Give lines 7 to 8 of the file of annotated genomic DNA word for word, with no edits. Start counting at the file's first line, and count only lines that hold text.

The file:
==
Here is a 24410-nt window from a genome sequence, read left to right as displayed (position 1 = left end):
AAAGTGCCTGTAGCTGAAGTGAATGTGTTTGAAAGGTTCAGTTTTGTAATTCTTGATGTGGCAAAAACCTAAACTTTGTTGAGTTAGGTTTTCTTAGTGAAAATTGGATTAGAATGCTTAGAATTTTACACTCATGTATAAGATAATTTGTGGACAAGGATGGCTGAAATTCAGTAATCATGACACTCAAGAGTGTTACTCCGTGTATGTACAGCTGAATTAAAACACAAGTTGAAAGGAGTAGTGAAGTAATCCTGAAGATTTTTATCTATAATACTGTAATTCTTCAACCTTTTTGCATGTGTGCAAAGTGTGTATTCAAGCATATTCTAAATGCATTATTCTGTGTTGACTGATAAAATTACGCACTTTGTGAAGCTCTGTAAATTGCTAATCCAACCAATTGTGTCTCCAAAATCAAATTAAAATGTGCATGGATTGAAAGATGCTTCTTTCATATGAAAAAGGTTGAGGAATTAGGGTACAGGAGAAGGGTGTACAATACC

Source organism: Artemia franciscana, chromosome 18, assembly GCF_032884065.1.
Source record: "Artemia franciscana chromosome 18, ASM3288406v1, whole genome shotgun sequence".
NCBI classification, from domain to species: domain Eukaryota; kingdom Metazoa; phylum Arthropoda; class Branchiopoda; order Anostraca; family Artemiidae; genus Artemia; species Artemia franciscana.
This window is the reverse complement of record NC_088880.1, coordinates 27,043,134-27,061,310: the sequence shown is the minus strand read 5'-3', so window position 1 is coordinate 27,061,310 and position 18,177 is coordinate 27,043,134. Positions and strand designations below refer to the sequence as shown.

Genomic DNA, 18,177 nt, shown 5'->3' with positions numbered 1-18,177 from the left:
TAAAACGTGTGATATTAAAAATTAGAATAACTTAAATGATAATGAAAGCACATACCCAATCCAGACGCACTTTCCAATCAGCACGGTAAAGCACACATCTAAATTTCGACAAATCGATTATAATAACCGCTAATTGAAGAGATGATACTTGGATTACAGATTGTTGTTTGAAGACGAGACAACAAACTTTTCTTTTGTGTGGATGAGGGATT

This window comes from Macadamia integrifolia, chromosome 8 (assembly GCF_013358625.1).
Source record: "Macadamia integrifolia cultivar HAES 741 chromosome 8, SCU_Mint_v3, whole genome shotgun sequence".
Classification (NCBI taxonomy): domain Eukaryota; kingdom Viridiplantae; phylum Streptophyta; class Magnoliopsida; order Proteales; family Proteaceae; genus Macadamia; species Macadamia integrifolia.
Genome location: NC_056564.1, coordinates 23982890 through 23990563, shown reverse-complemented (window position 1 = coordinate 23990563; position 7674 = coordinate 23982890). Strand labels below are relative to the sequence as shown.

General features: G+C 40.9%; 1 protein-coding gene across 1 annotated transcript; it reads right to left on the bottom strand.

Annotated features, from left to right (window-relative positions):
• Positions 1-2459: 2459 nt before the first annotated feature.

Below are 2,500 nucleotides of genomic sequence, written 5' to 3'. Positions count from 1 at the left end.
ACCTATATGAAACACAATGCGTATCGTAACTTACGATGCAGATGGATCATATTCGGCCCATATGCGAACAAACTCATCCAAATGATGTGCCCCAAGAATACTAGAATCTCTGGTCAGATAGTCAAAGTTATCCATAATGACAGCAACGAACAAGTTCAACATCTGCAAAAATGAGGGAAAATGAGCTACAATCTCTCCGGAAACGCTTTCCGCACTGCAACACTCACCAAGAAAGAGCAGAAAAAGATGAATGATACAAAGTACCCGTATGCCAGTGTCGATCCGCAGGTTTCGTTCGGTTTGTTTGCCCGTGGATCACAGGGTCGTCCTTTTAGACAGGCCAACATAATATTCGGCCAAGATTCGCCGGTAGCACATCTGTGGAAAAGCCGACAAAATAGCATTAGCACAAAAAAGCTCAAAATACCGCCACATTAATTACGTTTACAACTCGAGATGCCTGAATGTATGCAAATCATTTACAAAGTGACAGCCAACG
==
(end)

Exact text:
Genomic DNA, 18,177 nt, shown 5'->3' with positions numbered 1-18,177 from the left:
TAAAACGTGTGATATTAAAAATTAGAATAACTTAAATGATAATGAAAGCACATACCCAATCCAGACGCACTTTCCAATCAGCACGGTAAAGCACACATCTAAATTTCGACAAATCGATTATAATAACCGCTAATTGAAGAGATGATACTTGGATTACAGATTGTTGTTTGAAGACGAGACAACAAACTTTTCTTTTGTGTGGATGAGGGATT